SAGE Journal Articles

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Article 1: Logan, T.K., Shannon, L., & Walker, R. (2006). Police attitudes toward domestic violence offenders. Journal of Interpersonal Violence, 21(10), 1365-1374.

Summary: This article examines the attitudes of police towards various sanctions and treatment for perpetrators of domestic violence compared to perpetrators of other offenses. Using data obtained from a survey, the authors find that police generally favored treatment over punitive actions for domestic violence offenders, except in cases where substance abuse was presented.

Questions to Consider:

1. Under which condition(s) should an offender of domestic violence be given treatment in lieu of, or in combination with, punitive sanctions?

2. Why might officers view sanctions as more appropriate than treatment for offenders of domestic violence that abuse substances compared to offenders who do not abuse substances?

3. How can police use knowledge of attitudes toward crimes and sanctions during recruitment and training?


Article 2: Pattavina, A, Hirschel, D., Buzawa, E., Faggiani, D. & Bentley, H. (2007). A comparison of the police response to heterosexual versus same-sex intimate partner violence. Violence Against Women, 13(4), 374-394.

Summary: This article examines whether the way in which police respond to incidents of intimate partner violence differs between cases of heterosexual and same-sex couples. The authors find that overall there is little difference in the police response between heterosexual and same-sex couples in instances of intimate partner violence. However, more nuanced differences emerge when examining the gender of same-sex couples. Offense serious is strongly related to the police response in cases involving male same-sex couples while the existence of a mandatory-arrest law if the strongest predictors of the police response in cases involving female same-sex couples.

Questions to Consider:

1. How can police training and recruitment be improved so that all couples, regardless of sexual orientation and gender composition, receive the same police response?

2. In what way(s) can advocacy for the awareness of male same-sex domestic violence be increased?

3. Why might offense serious be more associated with the police response in cases of same-sex domestic violence for men than for women?


Article 3: Hall, D.L. (2005). Domestic violence arrest decision making: The role of suspect availability in the arrest decision. Criminal Justice and Behavior, 32(4), 390-411.

Summary: This article examines whether or not the presence or availability of suspects in cases of domestic violence affects whether or not an arrest is made. The author finds that the presence of the suspect at the scene is less predictive of arrest than case characteristics that were related to the seriousness of the offenses. When an offender is not at the scene, the probability of arrest is reduced and offense seriousness has a weaker influence on the decision to arrest.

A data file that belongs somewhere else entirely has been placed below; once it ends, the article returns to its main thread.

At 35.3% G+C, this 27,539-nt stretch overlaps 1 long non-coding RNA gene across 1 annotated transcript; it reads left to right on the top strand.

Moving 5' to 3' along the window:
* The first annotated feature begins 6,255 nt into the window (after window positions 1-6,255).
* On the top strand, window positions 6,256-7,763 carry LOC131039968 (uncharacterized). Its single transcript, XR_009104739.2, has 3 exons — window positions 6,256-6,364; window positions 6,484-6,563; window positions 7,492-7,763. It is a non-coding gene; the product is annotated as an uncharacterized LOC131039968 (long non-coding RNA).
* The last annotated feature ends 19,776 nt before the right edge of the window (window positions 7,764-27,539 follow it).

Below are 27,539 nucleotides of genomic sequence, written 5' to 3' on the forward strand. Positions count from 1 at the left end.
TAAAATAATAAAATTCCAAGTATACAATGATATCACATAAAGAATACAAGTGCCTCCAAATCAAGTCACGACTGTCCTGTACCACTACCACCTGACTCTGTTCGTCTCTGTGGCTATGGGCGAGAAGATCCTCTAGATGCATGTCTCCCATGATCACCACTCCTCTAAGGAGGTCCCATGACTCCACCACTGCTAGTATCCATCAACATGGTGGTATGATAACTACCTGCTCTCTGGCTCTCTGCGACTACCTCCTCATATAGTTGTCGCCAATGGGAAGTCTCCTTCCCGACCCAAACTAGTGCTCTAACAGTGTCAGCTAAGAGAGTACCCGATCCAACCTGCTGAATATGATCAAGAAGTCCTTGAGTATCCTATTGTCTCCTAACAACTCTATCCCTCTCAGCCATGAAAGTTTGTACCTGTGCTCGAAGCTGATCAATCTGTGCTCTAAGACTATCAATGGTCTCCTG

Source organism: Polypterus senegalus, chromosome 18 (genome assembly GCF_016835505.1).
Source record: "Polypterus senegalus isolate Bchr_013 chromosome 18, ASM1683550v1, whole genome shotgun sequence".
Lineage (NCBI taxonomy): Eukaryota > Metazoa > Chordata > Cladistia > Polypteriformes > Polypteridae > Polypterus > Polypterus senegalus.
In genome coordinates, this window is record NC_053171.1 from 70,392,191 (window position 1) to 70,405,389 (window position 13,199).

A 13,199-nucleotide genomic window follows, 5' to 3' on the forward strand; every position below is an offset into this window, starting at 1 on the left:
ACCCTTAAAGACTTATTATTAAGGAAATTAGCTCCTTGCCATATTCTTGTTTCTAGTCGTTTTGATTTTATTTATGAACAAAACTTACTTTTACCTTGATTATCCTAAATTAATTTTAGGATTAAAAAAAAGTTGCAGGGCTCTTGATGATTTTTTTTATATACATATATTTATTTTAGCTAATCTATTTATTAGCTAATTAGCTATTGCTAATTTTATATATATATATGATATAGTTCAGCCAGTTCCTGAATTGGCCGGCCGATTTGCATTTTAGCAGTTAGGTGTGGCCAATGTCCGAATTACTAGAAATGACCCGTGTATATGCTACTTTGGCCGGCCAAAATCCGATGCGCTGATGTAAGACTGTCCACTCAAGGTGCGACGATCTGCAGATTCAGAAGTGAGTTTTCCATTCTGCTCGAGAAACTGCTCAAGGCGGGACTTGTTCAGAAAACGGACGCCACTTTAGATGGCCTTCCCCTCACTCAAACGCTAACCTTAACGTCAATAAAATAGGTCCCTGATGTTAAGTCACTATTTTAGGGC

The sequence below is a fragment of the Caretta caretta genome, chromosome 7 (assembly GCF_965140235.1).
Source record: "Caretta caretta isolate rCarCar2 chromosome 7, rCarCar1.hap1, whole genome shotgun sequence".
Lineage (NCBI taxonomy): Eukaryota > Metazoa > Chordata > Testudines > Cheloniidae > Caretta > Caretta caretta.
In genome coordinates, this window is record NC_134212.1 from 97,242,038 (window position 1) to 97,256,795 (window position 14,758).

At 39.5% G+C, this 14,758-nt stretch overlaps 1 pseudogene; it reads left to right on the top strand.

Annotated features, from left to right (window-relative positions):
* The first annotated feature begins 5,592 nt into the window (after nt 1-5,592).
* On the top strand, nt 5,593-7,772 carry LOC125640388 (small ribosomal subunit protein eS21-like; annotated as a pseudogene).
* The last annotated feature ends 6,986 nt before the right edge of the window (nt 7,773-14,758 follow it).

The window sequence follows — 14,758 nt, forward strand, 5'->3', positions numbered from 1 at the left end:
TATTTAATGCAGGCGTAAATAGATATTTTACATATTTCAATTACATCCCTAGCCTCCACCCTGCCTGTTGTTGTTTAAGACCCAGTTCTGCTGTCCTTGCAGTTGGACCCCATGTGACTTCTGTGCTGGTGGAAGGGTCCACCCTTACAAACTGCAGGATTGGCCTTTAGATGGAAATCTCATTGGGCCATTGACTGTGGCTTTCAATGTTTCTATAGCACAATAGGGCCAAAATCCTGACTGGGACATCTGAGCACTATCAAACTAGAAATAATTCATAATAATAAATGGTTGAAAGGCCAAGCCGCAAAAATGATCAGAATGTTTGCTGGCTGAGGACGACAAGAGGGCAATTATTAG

Questions to Consider:

1. Why might police be reluctant to pursue offenders that are not on scene when responding to an incident of domestic violence?

2. Why might there be jurisdictional differences in the probability of arrest even when agencies operate under a statewide policy of mandatory arrest?

3. How can the pursuit and apprehension of domestic violence perpetrators improve? What policies can be put into place?


Article 4: Lyn Exum, M., Hartman, J.L., Friday, P.C., & Lord, V.B. (2014). Policing domestic violence in the Post-SARP era: The impact of a domestic violence police unit. Crime & Delinquency60(7), 999-1032.

Summary: This article examines the impact of the Charlotte-Macklenburg Police Department’s Domestic Violence unit compared to the impact of a standard patrol on official accounts of recidivism of domestic violence offenders. The domestic violence unit provides victim assistance along with a specialized police response. The authors find that when processed through the department’s domestic violence unit, suspects had significantly lower recidivism rates.

Questions to Consider:

1. Despite its success, the Charlotte domestic violence unit was disbanded due to resource reallocation. What steps can be made to ensure effective interventions remain in operation?

2. In what way(s) can a police department’s domestic violence unit be effective at reducing recidivism?

3. Without a domestic violence unit, how can police be effective at reducing recidivism?


Article 5: Gracia, E., García, F., & Lila, M. (2014). Male police officers’ law enforcement preferences in cases of intimate partner violence versus non-intimate interpersonal violence: Do sexist attitudes and empathy matter? Criminal Justice and Behavior, 41(10), 1195-1213.

Summary: This article examines the preferences of male police officers in incidents of intimate partner violence and non-intimate partner violence. The authors compare various scenarios to examine the influence of police officers’ sexist attitudes and empathy. The authors find that in cases of violence against women, officers tend to prefer a more punitive law enforcement approach regardless of the relationship of those involved in the incident.

Questions to Consider:

1. How might the gender of a victim impact the law enforcement response in cases of domestic violence?

2. Do you expect there to be similarities in attitude, empathy, and law enforcement preferences between male and female officers?

3. Are punitive actions in cases of domestic violence more of a function of the victim’s gender or the acts involved? How might these intersections affect the law enforcement response?